“Let them freeze in the dark” is an old saying that got a lot of play in late November, as famously anti-pipeline, anti-oil, pro-equalization Quebec said on Nov. 21 it was within days of running out of propane due to the Canadian National Railway strike.
A few days later, it was announced a train was expected by Nov. 25 which would tide the province over for a few more days. On Nov. 24, Pembina announced it was essentially coming to the rescue, stating in a press release, “Pembina is preparing unit trains, comprising up to 105 cars, with propane sourced from Western Canada, by Canadian producers at Pembina's Redwater, Alberta, facility. Pembina's facility is the only one in Canada capable of amassing these quantities of propane and building such unit trains.”
So what’s this all about? I spent the morning of Nov. 25 doing a quick refresher. I write a lot about oil, but little about propane.
Propane is a natural gas liquid (NGL). It’s stripped out of raw natural gas that comes out of the well. This is done through a process call fractionation. In that sense, propane is a “natural gas” as well as other NGLs, but we generally think of methane when we refer to “natural gas,” so that’s how I’m going to refer to it here.
When raw natural gas flows out of a well, or is extracted as a byproduct of oil production (known as “associated gas production”), it goes to a gas plant where, depending on the complexity of the plant, the various NGLs are extracted. More complex plants extract more of the products, while less complex ones correspondingly leave some in the gas stream.
These days, “liquids rich” gas is all the rage. That’s because the shale revolution has collapsed the North American price for dry natural gas (methane) to a shadow of what it was 12 years ago. It’s remained that way ever since, and likely will for decades. At some points, the methane sells for damned near nothing. Recently there have even been instances in Alberta where gas producers have had to pay for clients to take their product, if you can believe it.
So the NGLs, including propane, is where it’s at, as a gas producer. Other NGLs include ethane (which, as ethylene, is a key component of plastics), butane (petrochemical feedstock), isobutane (refinery feedstock), pentane (gasoline) and pentanes plus (“natural gasoline”), according to the U.S. Energy Information Administration.
Where do you use propane? Basically, wherever you need a flame and there is a lack of natural gas infrastructure. In other words, no pipelines.
This includes remote communities, farmers drying grain, your barbecue in the backyard or the one you take to the lake. A few years ago, my dad converted his house on the farm from fuel oil (essentially diesel) to propane heat, resulting in a tremendous cost savings.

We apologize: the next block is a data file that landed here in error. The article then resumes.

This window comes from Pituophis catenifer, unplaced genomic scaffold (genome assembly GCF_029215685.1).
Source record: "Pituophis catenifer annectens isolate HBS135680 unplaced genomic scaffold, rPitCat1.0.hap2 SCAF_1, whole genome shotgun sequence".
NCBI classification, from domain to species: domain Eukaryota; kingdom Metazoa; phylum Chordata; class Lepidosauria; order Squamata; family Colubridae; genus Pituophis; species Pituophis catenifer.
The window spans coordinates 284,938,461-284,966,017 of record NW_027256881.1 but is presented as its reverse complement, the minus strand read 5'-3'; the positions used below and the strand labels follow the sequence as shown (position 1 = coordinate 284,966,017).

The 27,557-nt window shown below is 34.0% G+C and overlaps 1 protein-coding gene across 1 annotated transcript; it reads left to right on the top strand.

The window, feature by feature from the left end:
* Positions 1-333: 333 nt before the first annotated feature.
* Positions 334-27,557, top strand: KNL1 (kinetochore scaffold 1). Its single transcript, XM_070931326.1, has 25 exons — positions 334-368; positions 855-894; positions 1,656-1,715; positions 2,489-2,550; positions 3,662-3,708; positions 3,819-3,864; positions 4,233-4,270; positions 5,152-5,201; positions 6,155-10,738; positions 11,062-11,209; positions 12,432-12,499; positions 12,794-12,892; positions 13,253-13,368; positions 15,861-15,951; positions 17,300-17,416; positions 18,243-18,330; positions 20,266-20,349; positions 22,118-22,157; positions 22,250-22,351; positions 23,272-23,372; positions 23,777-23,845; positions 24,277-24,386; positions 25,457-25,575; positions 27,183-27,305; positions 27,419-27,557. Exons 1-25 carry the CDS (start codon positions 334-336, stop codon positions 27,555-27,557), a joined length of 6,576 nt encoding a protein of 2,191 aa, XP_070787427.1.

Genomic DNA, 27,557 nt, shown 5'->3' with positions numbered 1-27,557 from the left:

But I’ve also learned that sometimes propane is used to supplement natural gas supplies, where either there’s insufficient pressure or insufficient energy from the natural gas by itself. In these cases, propane is used in a mixed-fuel scenario.
There’s not a lot of pipe moving propane to Central Canada.
There once was a dedicated pipeline which carried propane from Alberta to central Canada, the Cochin Pipeline. Kinder Morgan owns it, but is in the process of selling it to Pembina. The Canada Energy Regulator (formerly National Energy Board) website notes, “The Cochin Pipeline commenced operations in 1979. Cochin originally moved products (solely propane in recent years) eastward from Fort Saskatchewan to Windsor, Ontario. In March 2014, the direction of flow on the segment of the Cochin Pipeline from Kankakee, Illinois, to Fort Saskatchewan was reversed to transport condensate westbound. The reversed pipeline started operations in July 2014.”
The eastern portion of that pipeline system now delivers ethane from Ohio to Windsor.
Enbridge’s Line 1 takes NGLs to Superior, Wisconsin, and then its Line 5 takes NGLs from there to Sarnia, Ontario.
These days, most propane, at least from Saskatchewan, is shipped by rail, with the rest by truck. A lot goes through the rail terminal at Northgate, on the U.S. border (conveniently on the BNSF Railway, not CN.)
This whole supposed crisis in Quebec leaves some interesting questions.
How does a province run so dangerously low of a critical fuel supply like propane? Was it the increased consumption by farmers trying to dry grain there, as well as on the prairies? Or was there some sort of market failure? And if it was, how and when did the government of Quebec step in? Why should governments have to ration supplies?
(Before you hurt your head on that last point, I was told that rationing happens quite frequently in some American states.)
Did some Brainiac think propane should be a just-in-time logistics case, instead of having sufficient reserves on hand to handle dips in supply?
As I pointed out in my column last week, Quebec does, indeed, have its own natural gas (which I imagine would include propane would make some of that). But the province won’t allow fracking, and therefore it is stuck in the ground. Will this episode perhaps change some minds in that regard?
We’re not at war right now, and the temperatures haven’t dropped to -40 C. There should be no reason a rail disruption should cause such potential turmoil in so few days.
Maybe it’s time for Quebec to start drilling, and fracking. Either that, or learn what life is really like without our “socially unacceptable” petroleum products.
Brian Zinchuk is editor of Pipeline News. He can be reached at firstname.lastname@example.org.